In which I muse on why I fly and my apparant lack of fear when flying.
Someday someone is going to ask me why I fly and while it’s tempting to answer “Well, why not?”, somehow I get the feeling that’s not the kind of answer they’d be looking for.
Why do I fly? It seems like a simple question but it’s actually pretty involved when you start thinking about it.
I stated in my first post on this blog that my desire to learn to fly came from flying commercially on holidays when I was about 6 years old. For some reason, which I still can’t explain, I’ve got this nutty phobia of oxygen masks. I don’t know where it came from or why but I have this weird fear of them. So I’ve always just assumed that my desire to learn to fly came from me working out that flying in a light aircraft is a way to fly without the ‘threat’ of cabin depressurization. And I’m sure that is a contributing factor, but I don’t think it’s the answer to the question.
Ever since I can remember I’ve always…known…that one day I would get a pilots licence. But you wouldn’t have known that unless I told you. I wasn’t the kind who went to airshows, I didn’t have posters of aircraft on my walls, I never had model aeroplanes – basically, I was the total opposite of one of those children who are aircraft nuts. I had no idea what flying really involved, no idea about aircraft, no idea about the science behind flying, I just knew that one day I wanted to do it.
Even now I’ve started on this dream, I still can’t really specify what it is that has made me addicted to flying. What is it that keeps me going back and spending ridiculous amounts of money and makes me think of it so often when I’m on the ground?
Maybe if they ever analysed and compared the brains of pilots and non-pilots they’d find some difference. There must be something that makes some people have that inner desire to just get off the ground and fly (and, no, I don’t think ‘insanity’ is the answer to that question!).
Perhaps it isn’t those who do want to fly and those who don’t, maybe it’s more there’s those who know they want to fly and try and those who don’t realise they want to fly until they try it and they never try it. Who knows.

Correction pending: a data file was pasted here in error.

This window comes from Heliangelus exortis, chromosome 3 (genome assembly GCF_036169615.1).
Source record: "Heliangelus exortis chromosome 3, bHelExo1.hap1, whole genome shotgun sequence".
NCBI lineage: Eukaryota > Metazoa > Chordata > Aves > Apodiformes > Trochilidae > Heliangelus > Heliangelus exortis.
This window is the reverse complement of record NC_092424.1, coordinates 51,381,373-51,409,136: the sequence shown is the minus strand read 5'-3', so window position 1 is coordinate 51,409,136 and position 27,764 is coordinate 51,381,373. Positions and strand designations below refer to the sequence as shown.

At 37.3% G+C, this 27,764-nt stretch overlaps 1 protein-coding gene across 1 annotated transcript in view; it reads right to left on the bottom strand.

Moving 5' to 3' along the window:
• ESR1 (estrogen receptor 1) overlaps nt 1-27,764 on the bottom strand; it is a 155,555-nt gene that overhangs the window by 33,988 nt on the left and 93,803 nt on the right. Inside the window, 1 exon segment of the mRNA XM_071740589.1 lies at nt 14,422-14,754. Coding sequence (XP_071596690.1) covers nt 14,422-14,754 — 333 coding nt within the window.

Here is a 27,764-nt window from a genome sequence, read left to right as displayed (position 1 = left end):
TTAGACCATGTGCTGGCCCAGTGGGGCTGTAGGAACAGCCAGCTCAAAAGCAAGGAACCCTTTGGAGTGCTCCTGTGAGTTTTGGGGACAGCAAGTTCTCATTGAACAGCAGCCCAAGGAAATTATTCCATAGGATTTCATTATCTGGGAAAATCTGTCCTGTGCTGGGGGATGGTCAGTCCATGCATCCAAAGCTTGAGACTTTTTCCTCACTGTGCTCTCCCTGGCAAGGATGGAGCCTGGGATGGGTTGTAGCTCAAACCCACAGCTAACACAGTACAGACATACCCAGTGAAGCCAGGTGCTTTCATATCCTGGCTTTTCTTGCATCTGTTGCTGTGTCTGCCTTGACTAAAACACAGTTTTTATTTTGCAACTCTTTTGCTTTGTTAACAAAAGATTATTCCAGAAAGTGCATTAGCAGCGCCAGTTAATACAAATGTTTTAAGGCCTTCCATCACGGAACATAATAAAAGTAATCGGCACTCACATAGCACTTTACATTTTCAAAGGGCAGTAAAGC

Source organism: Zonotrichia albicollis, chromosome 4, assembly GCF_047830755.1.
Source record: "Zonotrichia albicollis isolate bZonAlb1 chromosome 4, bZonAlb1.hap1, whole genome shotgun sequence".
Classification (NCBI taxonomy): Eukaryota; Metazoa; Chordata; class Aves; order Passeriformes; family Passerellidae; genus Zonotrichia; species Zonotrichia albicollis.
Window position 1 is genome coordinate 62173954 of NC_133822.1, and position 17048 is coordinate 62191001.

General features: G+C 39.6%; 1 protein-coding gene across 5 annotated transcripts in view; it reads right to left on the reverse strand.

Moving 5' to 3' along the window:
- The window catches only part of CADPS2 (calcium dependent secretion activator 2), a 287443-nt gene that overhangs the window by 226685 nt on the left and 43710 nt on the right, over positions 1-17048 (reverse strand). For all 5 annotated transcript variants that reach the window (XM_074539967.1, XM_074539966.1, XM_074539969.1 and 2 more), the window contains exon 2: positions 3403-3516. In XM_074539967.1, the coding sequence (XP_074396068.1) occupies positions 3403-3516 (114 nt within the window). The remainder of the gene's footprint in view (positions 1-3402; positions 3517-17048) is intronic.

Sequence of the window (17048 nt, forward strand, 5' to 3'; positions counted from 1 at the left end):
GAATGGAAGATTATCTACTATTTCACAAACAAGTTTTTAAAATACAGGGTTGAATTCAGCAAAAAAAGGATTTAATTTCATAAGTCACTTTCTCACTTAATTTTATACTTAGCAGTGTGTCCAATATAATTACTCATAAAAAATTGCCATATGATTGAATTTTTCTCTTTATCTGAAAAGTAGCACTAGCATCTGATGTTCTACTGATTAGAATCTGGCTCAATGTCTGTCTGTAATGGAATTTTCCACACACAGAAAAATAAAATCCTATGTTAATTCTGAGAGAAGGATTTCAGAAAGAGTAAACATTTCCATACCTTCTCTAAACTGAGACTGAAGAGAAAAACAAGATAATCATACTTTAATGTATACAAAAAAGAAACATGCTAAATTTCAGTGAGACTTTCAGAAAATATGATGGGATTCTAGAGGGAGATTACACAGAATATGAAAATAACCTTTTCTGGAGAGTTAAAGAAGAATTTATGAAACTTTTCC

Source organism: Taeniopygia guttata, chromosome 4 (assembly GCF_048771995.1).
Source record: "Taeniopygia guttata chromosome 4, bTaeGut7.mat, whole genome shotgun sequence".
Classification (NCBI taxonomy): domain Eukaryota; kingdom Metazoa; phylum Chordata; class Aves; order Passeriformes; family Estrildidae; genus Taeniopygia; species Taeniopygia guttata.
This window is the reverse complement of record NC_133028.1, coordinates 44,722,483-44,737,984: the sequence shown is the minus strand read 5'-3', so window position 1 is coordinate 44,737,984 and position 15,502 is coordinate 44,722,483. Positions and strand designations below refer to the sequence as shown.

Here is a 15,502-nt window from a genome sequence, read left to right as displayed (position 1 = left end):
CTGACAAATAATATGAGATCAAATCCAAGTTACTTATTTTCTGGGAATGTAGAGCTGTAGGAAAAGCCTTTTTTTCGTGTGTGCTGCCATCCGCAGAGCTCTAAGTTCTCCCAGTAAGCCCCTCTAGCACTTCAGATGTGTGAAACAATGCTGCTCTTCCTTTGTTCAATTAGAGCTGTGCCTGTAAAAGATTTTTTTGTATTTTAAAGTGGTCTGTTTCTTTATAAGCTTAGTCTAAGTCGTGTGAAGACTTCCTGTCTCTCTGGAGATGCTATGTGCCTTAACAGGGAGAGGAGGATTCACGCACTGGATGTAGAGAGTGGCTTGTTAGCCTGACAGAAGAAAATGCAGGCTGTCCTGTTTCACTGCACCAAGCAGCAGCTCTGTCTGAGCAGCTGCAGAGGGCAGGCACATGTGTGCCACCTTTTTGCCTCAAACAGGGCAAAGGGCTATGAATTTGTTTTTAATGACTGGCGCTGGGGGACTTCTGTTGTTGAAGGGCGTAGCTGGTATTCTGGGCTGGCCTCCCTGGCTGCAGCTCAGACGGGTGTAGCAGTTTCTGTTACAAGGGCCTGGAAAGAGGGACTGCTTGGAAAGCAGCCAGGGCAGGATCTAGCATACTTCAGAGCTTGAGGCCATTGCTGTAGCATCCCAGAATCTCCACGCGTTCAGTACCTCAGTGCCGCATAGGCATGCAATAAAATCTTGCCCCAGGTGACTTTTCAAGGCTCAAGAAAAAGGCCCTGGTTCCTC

So, after all this thinking, I still don’t know why I fly. Saying ‘because it’s freedom’ seems too dramatic, saying ‘because it’s fun’ seems too simplified. Maybe it’s something that isn’t meant to be quantified, perhaps it’s just something inside that’s there but can’t be put into words. Or perhaps other pilots know why they fly and it’s just me who can’t outline it.
The second part of this post is entitled “fearlessness”. I’m discovering that I don’t feel fear at all when I fly. I’ve heard other pilots say that they feel a healthy dose of fear everytime they fly and they’re always thankful to get back on the ground in one piece. I don’t feel that.
I’m not saying that I don’t realise the risks involved with flying, of course I do. I realise that there is a risk everytime I take off that something could happen, but I don’t think about that. I’m a safe pilot, don’t get me wrong. I take all the precautions to ensure that the flight is safe for me and everyone around me, but I still don’t go to the airport thinking ‘Well, I could die today’ or anything, the thought doesn’t even cross my mind.
When I’m up there, I’m not sitting there thinking about the risk. I am, of course, taking safety precuations like monitoring the engine and the aircraft response, watching for traffic etc – i.e. being a safe pilot.
When we do things like stalls and wing drops and steep turns, thing which some people may find a little uncomfortable, all I’m thinking is ‘this is fun!’. I get some sort of rush out of it I guess, which is pretty funny considering I’ve never exactly liked rollercoasters or anything like that. It’s mainly this fact which has led me to wonder if I’m slightly unusual in my way of thinking – if I’m ‘fearless’ when it comes to flying. I know that steep turns and stalls are hardly major aerobatics, but still.
It all seems slightly melodramatic now I’ve put it into words in this post, being ‘fearless’ – it makes me sound like some sort of storybook WWII Ace or something. Maybe I’m completely normal, perhaps it’s the ones who are worried about dying every lesson who are unusual, who knows. All I know for sure is how I react when I fly – although this could change when I finally try proper aeros, who knows!
I guess I just tend to approach it with more of a mindset of “Well, I’m going to try my best not to die but if I do, hey, it was a fun way to go!”